Sound Off !
Northwest Coal Export Terminals: A Boon to the Economy or a Threat to our Health?
August 19, 2013
Category: Health > Public Health
Plans are underway for coal from the Powder River Basin of Wyoming and Montana to be transported by train to three proposed export terminals in the Pacific Northwest. All of the coal will be shipped through the Columbia Gorge National Scenic Area. The ultimate destination is Asian power plants.
Coal companies' singular argument for coal exports is the creation of jobs. While the construction of port facilities and the building of barges would create some temporary jobs, the loading and shipping of coal is largely automated. Work at the export terminals will be dirty, hazardous to health, and with little long-term job security.
The reality is that coal trains are accompanied by soot and noise, adversely affecting local businesses, property values, and tourism. The trains average 125 cars and are 1 1/4 miles in length, blocking traffic at grade-level crossings for 5-7 minutes. Delays to emergency vehicles — like fire, police, and ambulances — waste precious minutes transporting a stroke or cardiac patient to a hospital.
The Financial Times wrote, on 2/4/13, that we are witnessing "the last gasp of a fuel with no long-term future." When Asia switches from coal to renewable energy sources, will American taxpayers be stuck with the tab to clean up coal-export terminals?
Coal trains need to be left uncovered to lower the risk of spontaneous combustion. How much coal dust blows off the trains? According to a BNSF representative in 2009, 645 pounds of coal dust blows off each coal car during a 400 mile trip, or 40 tons per train on a single trip. Powder River Basin coal is notoriously friable and powdery.
The Columbia Gorge is famous for its beauty but also its wind. The more wind and the more curves in the rail line, the more coal dust blows off the trains. And the more rain, the more coal dust drains onto the tracks, where it gums up the tracks and switches and seeps into the ground water.
Coal dust contains heavy metals like mercury, lead, arsenic, and cadmium. Coal dust is a trigger for asthma, and causes chronic bronchitis and emphysema. Coal also contains polycyclic aromatic hydrocarbons, some of which are carcinogenic and are associated with lower IQ and childhood asthma.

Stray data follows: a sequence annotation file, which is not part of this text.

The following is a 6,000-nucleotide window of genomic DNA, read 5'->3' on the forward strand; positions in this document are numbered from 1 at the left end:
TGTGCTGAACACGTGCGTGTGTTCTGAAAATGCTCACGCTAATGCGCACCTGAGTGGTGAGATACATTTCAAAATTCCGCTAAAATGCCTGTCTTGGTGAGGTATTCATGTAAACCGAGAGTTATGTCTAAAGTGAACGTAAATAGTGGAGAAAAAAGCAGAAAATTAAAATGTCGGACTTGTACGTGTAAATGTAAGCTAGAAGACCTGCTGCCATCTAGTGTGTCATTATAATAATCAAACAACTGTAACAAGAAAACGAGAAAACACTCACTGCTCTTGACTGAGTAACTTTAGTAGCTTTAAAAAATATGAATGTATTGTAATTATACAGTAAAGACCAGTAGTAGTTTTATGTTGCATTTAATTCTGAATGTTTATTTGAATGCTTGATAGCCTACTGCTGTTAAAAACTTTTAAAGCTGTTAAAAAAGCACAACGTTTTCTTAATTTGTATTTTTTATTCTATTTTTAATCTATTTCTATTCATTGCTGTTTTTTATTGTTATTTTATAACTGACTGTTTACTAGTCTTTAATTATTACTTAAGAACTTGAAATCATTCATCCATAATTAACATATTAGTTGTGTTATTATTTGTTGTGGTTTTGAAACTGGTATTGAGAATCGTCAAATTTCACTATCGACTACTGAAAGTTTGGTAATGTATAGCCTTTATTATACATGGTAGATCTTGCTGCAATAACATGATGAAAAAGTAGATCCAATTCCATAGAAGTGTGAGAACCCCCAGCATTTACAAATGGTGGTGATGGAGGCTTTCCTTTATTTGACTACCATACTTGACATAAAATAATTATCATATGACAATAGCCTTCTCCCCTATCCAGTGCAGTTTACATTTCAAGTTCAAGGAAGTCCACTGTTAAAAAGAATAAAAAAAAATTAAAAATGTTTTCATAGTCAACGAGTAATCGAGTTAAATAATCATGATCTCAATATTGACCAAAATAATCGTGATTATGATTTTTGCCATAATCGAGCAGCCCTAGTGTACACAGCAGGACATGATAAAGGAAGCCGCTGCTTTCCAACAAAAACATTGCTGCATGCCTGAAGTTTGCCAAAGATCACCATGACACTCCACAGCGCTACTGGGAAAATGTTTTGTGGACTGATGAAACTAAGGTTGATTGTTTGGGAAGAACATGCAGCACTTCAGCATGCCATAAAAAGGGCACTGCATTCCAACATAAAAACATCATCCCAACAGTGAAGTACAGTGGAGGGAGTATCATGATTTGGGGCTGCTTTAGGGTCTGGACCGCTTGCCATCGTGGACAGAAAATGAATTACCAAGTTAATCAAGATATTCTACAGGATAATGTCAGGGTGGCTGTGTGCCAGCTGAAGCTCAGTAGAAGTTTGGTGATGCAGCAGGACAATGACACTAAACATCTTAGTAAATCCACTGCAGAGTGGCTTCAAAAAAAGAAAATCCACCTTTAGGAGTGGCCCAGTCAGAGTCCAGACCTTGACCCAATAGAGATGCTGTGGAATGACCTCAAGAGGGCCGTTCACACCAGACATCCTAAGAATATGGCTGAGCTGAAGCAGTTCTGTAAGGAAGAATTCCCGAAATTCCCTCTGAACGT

But worse than coal dust, from a public-health perspective, is diesel exhaust, which causes asthma and heart disease and is a known carcinogen, particularly lung cancer. Nitrogen oxides emitted by diesel engines are a major contributor to smog.
Diesel engines emit very fine particles to which a variety of toxic substances can attach, including benzene, formaldehyde, and 1,3- butadiene, which are linked to cancer, endocrine disruption, and developmental delays. These substances are inhaled down the bronchial tree, where the toxins easily diffuse across the alveolar membranes into the circulation.
For people living within earshot of the tracks, the incessant rumbling of heavy trains, and the piercing whistles, contribute to sleep disorders, hypertension, heart disease, depression, anxiety, and learning disabilities.
Coal-train derailments are not uncommon, at least 18 having occurred in the latter half of 2012, killing four people.
Do we care if dirty coal is burned in Asia? Certainly. If it is too toxic for American children, it is too toxic for Chinese children. Beyond that, what Asia burns in their power plants comes back to haunt us as blow-back of mercury, sulfur dioxide, nitrogen oxides, ozone, and 50 other toxic chemicals. These toxics ride the trade winds and settle on our land and wash off into our rivers, lakes, and reservoirs, contaminating the fish we eat and the water we drink.
The mining, shipping, and burning of coal is irresponsible. We know far more about this toxic fossil fuel than we did in the days of Charles Dickens. Coal burning is the leading cause of climate change. To promote coal in the 21st century is to defy the laws of physics and chemistry, to ignore serious health concerns, and to endanger life on the planet.